- 1 Thessalonians 5:24
1. How have you witnessed the law of entropy around you today?
2. Does the law of entropy apply to your soul in addition to your body? Why or why not?
3. In what specific ways has God shown Himself faithful to you throughout your life?
Seventeenth century Scottish minister Samuel Rutherford was banished to Aberdeen for his nonconformity to the church of England, where he wrote many letters to his church in Anwoth.
These letters were so filled with doctrine, exhortation and encouragement that Charles Spurgeon would later write in his review of them, “when we are dead and gone let the world know that Spurgeon held Rutherford’s Letters to be the nearest thing to inspiration which can be found in all the writings of mere men.”
British poet Anne Ross Cousin was inspired by Rutherford’s writing, too. After reading them, she wrote her most well-known hymn, “The Sands of Time Are Sinking” - which contains many beautiful allusions to Rutherford’s work and concludes all 19 stanzas with Rutherford’s last words, “Immanuel’s Land.”
The sands of time are sinking,
The dawn of heaven breaks;
The summer morn I've sighed for,
The fair, sweet morn awakes.
Dark, dark hath been the midnight,
But day-spring is at hand,
And glory, glory dwelleth in Immanuel's land.
O Christ, He is the fountain,
The deep, sweet well of love!
The streams on earth I've tasted
More deep I'll drink above;
There, to an ocean fullness
His mercy doth expand,
And glory, glory dwelleth In Immanuel's land.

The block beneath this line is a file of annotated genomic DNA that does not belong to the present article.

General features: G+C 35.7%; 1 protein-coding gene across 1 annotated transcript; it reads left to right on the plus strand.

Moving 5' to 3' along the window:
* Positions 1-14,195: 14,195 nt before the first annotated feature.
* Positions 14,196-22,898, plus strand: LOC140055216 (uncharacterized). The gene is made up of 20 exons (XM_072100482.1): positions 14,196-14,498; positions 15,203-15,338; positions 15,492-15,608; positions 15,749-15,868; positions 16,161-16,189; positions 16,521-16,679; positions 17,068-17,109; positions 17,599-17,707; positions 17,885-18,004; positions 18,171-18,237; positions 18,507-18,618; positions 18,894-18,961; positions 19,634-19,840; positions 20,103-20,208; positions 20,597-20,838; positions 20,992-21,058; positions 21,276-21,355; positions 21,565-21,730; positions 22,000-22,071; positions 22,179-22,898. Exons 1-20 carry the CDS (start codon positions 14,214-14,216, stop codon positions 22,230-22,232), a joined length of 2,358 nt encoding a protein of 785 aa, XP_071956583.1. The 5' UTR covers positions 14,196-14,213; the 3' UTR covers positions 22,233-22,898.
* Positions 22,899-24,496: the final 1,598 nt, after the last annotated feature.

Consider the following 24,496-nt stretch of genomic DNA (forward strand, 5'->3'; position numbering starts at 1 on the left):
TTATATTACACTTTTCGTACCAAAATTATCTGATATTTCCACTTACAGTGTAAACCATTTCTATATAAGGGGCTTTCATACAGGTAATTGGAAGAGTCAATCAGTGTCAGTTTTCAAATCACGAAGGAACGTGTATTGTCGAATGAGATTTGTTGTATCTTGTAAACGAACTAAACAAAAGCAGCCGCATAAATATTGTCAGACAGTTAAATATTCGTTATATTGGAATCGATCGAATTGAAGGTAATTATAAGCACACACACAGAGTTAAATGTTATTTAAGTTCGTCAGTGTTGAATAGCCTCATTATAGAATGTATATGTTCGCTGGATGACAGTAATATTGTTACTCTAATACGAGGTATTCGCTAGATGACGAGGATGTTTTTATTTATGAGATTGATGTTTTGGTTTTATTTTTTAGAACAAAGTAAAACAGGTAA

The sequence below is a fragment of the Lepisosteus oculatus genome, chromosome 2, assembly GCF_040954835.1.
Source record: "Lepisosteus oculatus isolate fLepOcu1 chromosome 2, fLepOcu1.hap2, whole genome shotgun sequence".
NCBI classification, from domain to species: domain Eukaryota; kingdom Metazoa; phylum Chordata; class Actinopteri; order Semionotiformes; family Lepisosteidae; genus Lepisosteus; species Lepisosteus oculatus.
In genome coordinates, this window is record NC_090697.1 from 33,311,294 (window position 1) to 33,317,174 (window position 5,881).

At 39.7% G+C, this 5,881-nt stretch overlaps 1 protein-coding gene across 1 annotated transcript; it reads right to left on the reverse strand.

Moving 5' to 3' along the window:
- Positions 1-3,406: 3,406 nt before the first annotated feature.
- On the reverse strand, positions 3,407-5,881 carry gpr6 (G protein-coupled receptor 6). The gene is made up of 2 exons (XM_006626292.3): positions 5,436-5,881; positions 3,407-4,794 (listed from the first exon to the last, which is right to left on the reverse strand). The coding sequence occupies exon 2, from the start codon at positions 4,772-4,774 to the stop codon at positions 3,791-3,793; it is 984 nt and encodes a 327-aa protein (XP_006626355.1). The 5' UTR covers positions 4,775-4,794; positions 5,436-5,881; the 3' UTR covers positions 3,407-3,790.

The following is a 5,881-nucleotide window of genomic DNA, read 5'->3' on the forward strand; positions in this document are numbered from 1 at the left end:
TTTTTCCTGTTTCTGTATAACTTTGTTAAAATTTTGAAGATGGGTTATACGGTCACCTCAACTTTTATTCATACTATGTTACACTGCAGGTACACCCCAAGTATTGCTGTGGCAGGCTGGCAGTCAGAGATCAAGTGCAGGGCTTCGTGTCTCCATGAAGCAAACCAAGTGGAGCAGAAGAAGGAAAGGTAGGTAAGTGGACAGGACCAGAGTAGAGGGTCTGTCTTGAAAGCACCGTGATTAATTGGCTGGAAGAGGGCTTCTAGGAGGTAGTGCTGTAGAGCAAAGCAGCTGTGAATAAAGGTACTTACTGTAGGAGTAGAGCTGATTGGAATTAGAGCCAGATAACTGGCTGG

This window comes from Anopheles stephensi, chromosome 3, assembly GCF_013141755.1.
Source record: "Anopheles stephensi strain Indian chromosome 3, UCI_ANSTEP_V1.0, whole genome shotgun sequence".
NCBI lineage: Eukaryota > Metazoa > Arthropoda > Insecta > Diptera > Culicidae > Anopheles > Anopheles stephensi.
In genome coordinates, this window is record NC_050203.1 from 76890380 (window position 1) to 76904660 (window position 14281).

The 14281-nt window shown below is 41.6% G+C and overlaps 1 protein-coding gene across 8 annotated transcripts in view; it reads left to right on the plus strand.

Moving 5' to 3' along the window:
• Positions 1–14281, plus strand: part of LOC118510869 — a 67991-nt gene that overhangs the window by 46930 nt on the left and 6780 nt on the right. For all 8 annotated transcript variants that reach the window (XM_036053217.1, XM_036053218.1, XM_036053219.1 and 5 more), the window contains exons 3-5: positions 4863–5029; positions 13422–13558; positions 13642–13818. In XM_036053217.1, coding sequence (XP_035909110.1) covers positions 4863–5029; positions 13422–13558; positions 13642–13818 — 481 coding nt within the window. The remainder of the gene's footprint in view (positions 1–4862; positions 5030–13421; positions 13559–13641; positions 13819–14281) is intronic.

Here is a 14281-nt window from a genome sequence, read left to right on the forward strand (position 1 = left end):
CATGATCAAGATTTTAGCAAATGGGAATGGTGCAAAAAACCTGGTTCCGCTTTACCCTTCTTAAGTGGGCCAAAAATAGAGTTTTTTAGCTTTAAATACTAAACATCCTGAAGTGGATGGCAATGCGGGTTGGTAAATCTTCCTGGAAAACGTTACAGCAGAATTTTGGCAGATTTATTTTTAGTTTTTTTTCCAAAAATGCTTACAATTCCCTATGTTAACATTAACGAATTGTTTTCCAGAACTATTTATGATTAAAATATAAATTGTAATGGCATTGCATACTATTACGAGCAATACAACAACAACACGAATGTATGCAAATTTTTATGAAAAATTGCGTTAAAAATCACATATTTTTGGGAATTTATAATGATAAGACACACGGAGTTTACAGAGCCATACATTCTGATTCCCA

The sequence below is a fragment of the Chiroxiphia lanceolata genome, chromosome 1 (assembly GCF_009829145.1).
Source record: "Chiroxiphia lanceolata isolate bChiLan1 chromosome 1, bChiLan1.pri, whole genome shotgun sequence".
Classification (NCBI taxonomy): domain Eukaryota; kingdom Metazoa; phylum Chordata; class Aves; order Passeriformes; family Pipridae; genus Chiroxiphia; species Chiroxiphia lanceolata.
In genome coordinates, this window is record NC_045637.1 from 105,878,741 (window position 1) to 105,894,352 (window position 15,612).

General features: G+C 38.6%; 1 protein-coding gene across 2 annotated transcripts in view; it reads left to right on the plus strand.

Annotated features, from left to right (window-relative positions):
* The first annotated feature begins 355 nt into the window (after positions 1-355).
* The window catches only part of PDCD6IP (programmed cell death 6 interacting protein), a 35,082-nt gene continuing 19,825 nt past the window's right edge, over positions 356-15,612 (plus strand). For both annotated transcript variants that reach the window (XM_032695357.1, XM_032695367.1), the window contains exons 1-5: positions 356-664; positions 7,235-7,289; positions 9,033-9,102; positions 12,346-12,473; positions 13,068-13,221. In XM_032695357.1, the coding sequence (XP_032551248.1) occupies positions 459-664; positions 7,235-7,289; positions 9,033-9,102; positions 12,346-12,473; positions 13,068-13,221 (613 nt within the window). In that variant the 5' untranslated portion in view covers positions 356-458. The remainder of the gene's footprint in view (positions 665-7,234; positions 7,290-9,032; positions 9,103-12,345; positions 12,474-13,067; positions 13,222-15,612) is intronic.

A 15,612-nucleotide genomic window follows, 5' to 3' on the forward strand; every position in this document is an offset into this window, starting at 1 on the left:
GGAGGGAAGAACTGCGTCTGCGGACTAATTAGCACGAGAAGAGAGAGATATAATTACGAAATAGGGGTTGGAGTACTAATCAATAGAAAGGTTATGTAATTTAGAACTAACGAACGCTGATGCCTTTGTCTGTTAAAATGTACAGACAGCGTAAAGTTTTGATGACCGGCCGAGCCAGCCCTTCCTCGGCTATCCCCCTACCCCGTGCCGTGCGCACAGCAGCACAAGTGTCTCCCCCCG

With mercy and with judgment
My web of time He wove,
And aye the dews of sorrow
Were lustered with His love.
I'll bless the hand that guided,
I'll bless the heart that planned,
When throned where glory dwelleth In Immanuel's land.
O I am my Beloved's,
And my Beloved's mine!
He brings a poor, vile sinner
Into His house of wine;
I stand upon His merit,
I know no other stand,
Not e'en where glory dwelleth In Immanuel's land.
The bride eyes not her garment,
But her dear bridegroom's face;
I will not gaze at glory,
But on my King of grace:
Not at the crown He giveth,
But on His pierced hand:
The Lamb is all the glory Of Immanuel's land.
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American hymn-writer Fanny Crosby wrote over 9,000 hymns and was known for her deep and constant joy although she was blinded at six months old by the hand of a man only pretending to be a legitimate doctor.
God's grace in Fanny's life can be seen throughout her hymns, but was evident even in her childhood when she wrote, "Oh, what a happy soul I am, although I cannot see! I am resolved that in this world contented I will be."
Later in her life, during a visit to a prison where she was speaking and after a few of her hymns had been sung, one prisoner called out desperately, "Good Lord, do not pass me by!"
Fanny was then inspired to write, "Do Not Pass Me By" which Ira Sankey introduced during evangelist Dwight L. Moody's revivals in London.
Download the printable bulletin insert for this hymn story here.